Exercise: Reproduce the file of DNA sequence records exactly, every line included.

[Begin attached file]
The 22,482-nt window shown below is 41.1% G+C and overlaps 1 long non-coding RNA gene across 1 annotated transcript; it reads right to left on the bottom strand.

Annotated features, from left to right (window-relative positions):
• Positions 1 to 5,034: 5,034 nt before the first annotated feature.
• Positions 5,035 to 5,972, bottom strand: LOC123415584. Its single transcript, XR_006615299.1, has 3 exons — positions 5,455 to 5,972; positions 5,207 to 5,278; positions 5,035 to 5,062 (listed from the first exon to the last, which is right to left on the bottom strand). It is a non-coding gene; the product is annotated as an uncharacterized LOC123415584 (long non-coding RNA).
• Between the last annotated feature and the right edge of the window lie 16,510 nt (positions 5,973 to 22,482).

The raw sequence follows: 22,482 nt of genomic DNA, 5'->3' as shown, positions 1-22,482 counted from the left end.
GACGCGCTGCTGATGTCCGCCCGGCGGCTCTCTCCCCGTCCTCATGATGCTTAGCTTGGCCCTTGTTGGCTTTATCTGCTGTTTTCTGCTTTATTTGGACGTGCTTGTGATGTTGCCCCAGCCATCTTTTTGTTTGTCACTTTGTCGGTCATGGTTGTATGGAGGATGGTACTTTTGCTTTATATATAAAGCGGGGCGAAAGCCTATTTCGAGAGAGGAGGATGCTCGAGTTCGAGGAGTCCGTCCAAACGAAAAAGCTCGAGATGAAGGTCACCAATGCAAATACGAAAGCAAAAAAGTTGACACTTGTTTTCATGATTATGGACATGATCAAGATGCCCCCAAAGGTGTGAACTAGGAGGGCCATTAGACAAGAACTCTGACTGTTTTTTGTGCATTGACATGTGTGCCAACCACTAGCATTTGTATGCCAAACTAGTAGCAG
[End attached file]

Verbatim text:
The 22,482-nt window shown below is 41.1% G+C and overlaps 1 long non-coding RNA gene across 1 annotated transcript; it reads right to left on the bottom strand.

Annotated features, from left to right (window-relative positions):
• Positions 1 to 5,034: 5,034 nt before the first annotated feature.
• Positions 5,035 to 5,972, bottom strand: LOC123415584. Its single transcript, XR_006615299.1, has 3 exons — positions 5,455 to 5,972; positions 5,207 to 5,278; positions 5,035 to 5,062 (listed from the first exon to the last, which is right to left on the bottom strand). It is a non-coding gene; the product is annotated as an uncharacterized LOC123415584 (long non-coding RNA).
• Between the last annotated feature and the right edge of the window lie 16,510 nt (positions 5,973 to 22,482).

The raw sequence follows: 22,482 nt of genomic DNA, 5'->3' as shown, positions 1-22,482 counted from the left end.
GACGCGCTGCTGATGTCCGCCCGGCGGCTCTCTCCCCGTCCTCATGATGCTTAGCTTGGCCCTTGTTGGCTTTATCTGCTGTTTTCTGCTTTATTTGGACGTGCTTGTGATGTTGCCCCAGCCATCTTTTTGTTTGTCACTTTGTCGGTCATGGTTGTATGGAGGATGGTACTTTTGCTTTATATATAAAGCGGGGCGAAAGCCTATTTCGAGAGAGGAGGATGCTCGAGTTCGAGGAGTCCGTCCAAACGAAAAAGCTCGAGATGAAGGTCACCAATGCAAATACGAAAGCAAAAAAGTTGACACTTGTTTTCATGATTATGGACATGATCAAGATGCCCCCAAAGGTGTGAACTAGGAGGGCCATTAGACAAGAACTCTGACTGTTTTTTGTGCATTGACATGTGTGCCAACCACTAGCATTTGTATGCCAAACTAGTAGCAG